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Primal politics

Political arena's alpha males engaged in plenty of monkey business

Hey there, time traveller!
This article was published 14/3/2014 (1257 days ago), so information in it may no longer be current.

Cut away the high-tech data mining, the complexity of targeted advertising buys and social-media engagement in today's federal election campaigns and, says Tom Flanagan, you're left with the primitive drive to assure the tribal dominance of a chosen alpha male.

In Winning Power: Canadian Campaigning in the Twenty-First Century, Flanagan's "red in tooth and claw" description of modern political campaigns draws a parallel between the ongoing battles for dominance in chimpanzee society and the "domesticated civil war" that constitutes today's political quest for power.

Prime Minister Stephen Harper (above) and Tom Flanagan transformed modern political campaigns in Canada.


Prime Minister Stephen Harper (above) and Tom Flanagan transformed modern political campaigns in Canada.

Author Tom Flanagan.


Author Tom Flanagan.

Flanagan speaks from experience, as the former campaign manager for Stephen Harper's Conservative party and, more recently, as campaign manager for Alberta's Wildrose party in 2012.

"Campaigning," writes Flanagan, "speaks to the very depth of our primate being, because it involves following a leader, picking sides and fighting against enemies..."

By this reasoning, attack ads are an upscale version of chimps going negative "by hitting and biting their opponents, or perhaps showering them with feces."

It would be nice to think that humans, having learned to walk upright, harness the power of fire and develop the written word, would have elevated political discourse in election campaigns from feces-throwing to policy.

Not so, says Flanagan. Policies are nothing more than election props to be altered and adjusted as needed to improve the electability of the alpha figure.

"High-minded intellectuals and pundits like to pretend that campaigns should be about policy," says Flanagan, "but a moment's reflection shows the fallacy. Campaigns result in the choice of people to fill positions, not ideas to be implemented."

If we follow Flanagan's thesis, Justin Trudeau's strength on the campaign trail will not be derived from Liberal policies, but rather from being the most attractive alpha figure. It sets Trudeau, a charismatic and virile young male, up against the prevailing alpha male, Stephen Harper, an aging and cranky lion whose battle scars have begun slowing him down.

As every alpha figure knows, they get to be top dog or queen bee for exactly as long as they can dominate within their own inner circle of supporters. It's Darwinian; there are always ambitious competitors circling the leader with an eye on becoming the next alpha figure.

But is this truly what federal election campaigns have been reduced to in the 21st century? According to Flanagan, it is: create a coalition of supporters around an alpha figure and undertake a militaristic, all-consuming campaign to win power by whatever means available.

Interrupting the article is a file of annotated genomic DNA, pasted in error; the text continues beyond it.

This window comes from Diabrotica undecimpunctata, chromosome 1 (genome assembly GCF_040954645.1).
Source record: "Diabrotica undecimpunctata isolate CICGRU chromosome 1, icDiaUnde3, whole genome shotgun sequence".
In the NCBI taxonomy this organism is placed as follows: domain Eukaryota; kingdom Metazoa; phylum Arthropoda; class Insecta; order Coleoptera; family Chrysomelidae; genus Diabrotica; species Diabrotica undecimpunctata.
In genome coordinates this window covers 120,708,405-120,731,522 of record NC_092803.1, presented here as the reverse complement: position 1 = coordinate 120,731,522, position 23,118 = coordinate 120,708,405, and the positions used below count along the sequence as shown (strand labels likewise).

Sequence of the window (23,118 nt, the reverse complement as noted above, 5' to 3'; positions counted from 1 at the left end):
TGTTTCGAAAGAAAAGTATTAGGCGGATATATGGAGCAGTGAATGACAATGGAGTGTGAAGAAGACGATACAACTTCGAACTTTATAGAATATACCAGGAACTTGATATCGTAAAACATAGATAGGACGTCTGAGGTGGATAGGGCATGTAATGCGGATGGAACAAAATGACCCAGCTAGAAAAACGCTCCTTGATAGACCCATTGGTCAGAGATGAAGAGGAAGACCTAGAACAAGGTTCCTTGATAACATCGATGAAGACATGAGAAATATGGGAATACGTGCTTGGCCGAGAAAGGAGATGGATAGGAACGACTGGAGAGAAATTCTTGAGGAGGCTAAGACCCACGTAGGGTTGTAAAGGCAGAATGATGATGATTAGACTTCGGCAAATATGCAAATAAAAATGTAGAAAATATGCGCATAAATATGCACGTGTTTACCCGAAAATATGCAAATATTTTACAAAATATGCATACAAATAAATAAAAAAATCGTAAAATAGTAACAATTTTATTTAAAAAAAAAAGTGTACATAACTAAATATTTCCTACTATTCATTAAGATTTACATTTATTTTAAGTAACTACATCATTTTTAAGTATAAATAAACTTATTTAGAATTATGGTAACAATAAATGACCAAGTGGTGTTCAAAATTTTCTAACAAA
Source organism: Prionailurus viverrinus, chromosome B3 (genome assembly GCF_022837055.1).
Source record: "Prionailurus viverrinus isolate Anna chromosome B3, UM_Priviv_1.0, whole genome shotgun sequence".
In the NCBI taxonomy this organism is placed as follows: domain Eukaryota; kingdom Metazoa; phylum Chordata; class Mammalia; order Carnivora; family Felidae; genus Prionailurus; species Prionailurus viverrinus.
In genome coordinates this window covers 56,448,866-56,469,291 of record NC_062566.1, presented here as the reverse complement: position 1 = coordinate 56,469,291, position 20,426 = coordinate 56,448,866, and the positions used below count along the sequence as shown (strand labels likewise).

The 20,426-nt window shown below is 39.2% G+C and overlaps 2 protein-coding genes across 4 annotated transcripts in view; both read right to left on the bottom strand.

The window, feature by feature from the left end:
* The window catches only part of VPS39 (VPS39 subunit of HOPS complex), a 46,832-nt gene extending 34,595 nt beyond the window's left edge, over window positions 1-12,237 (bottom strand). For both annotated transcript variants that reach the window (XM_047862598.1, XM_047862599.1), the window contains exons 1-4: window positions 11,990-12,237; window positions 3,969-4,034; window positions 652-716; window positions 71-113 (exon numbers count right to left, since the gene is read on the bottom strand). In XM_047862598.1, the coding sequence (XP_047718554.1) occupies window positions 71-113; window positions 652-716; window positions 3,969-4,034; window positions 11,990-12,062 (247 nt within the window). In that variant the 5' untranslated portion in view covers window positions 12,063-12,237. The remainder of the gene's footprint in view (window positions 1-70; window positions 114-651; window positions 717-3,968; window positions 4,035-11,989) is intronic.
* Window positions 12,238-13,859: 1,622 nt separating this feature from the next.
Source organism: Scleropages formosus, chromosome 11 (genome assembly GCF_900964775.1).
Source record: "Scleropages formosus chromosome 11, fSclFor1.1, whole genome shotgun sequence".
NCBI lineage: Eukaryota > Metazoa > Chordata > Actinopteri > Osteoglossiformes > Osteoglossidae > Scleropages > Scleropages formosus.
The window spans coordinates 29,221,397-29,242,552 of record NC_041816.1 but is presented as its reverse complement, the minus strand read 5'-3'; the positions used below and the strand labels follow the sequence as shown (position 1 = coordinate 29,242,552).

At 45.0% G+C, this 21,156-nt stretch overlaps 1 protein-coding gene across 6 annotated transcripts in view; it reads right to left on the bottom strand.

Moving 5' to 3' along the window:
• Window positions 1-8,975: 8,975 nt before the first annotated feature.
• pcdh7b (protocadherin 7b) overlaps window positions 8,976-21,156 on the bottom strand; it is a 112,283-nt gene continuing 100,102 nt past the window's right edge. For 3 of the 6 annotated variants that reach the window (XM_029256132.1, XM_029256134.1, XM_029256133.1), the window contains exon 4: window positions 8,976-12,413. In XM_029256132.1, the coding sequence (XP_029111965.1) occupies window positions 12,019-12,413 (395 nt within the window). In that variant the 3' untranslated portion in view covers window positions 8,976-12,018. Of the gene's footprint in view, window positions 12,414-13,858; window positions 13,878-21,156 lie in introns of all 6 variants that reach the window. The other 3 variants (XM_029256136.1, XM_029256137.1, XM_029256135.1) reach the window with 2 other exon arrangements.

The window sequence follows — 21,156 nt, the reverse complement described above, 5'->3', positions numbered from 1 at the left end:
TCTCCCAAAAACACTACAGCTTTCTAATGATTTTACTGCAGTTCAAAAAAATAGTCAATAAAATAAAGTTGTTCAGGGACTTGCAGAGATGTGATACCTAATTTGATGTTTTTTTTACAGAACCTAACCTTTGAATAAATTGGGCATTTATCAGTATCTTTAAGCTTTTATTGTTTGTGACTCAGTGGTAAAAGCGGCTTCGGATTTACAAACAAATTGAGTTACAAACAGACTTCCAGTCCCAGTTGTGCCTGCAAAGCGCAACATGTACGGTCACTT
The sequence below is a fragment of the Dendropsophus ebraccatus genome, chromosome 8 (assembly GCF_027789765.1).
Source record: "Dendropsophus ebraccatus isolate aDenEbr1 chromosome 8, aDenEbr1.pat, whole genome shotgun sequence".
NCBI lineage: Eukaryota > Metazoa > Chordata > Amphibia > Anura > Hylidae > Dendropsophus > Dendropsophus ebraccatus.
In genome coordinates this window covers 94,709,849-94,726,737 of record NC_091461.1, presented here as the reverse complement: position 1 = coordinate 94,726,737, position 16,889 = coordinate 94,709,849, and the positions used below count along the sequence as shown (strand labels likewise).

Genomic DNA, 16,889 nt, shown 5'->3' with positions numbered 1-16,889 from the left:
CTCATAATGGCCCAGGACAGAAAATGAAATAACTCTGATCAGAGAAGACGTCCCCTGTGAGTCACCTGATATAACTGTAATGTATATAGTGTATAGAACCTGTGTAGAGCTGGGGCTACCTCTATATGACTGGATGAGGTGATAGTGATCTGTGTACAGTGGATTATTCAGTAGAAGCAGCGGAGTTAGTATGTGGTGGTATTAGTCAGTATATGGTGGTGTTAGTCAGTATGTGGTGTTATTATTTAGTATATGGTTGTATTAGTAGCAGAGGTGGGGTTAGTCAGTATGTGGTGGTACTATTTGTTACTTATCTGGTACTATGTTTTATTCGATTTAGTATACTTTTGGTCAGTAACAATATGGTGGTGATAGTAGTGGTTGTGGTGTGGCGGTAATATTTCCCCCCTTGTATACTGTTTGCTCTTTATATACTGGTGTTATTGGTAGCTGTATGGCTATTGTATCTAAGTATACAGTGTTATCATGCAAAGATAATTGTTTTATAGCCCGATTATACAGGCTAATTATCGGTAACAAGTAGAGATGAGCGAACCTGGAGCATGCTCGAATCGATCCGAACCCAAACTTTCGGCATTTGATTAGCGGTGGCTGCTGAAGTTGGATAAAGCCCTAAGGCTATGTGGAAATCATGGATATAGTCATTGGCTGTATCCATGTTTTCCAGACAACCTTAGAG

Flanagan, a professor of political studies at the University of Calgary, provided deeper insight into the alpha cult style of Darwinian campaigning in Harper's Team: Behind the Scenes in the Conservative Rise to Power, the 2007 tell-almost-all book on the Conservative campaigns. Harper wasn't happy with Flanagan's revelations and cast him out of the coalition. Winning Power is, therefore, more of a general overview than Flanagan's earlier book.

Nonetheless, Flanagan knows the Conservative party; he was pivotal in turning it into an entity at war 363 days of the year (excepting Christmas and Easter):

"Just as chronic warfare produces a garrison state, permanent campaigning has caused the Conservative party to merge with the campaign team, producing a garrison party. The party is, today, for all intents and purposes, a campaign organization focused on being ready for and winning the next election, whatever may come."

All available campaign resources are dedicated to advancing the cause: identifying the fraction of Canadian voters to give a party the "minimum winning coalition" for taking power, and then focusing the campaign machinery on manipulating, "buying" or otherwise persuading those few swing voters.

At 160 pages, Winning Power would be a quick read on the current state of permanent political campaigns. Flanagan, however, adds another 50 pages on the Wildrose party campaign in 2012, which feel more like filler to create a book-length manuscript.

Winning Power is an interesting if disheartening read, but lacks the meaty, insider's view of Harper's Team.


Sheilla Jones is a former political commentator and an unrepentant political junkie.


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Updated on Saturday, March 15, 2014 at 8:03 AM CDT: Tweaks formatting.

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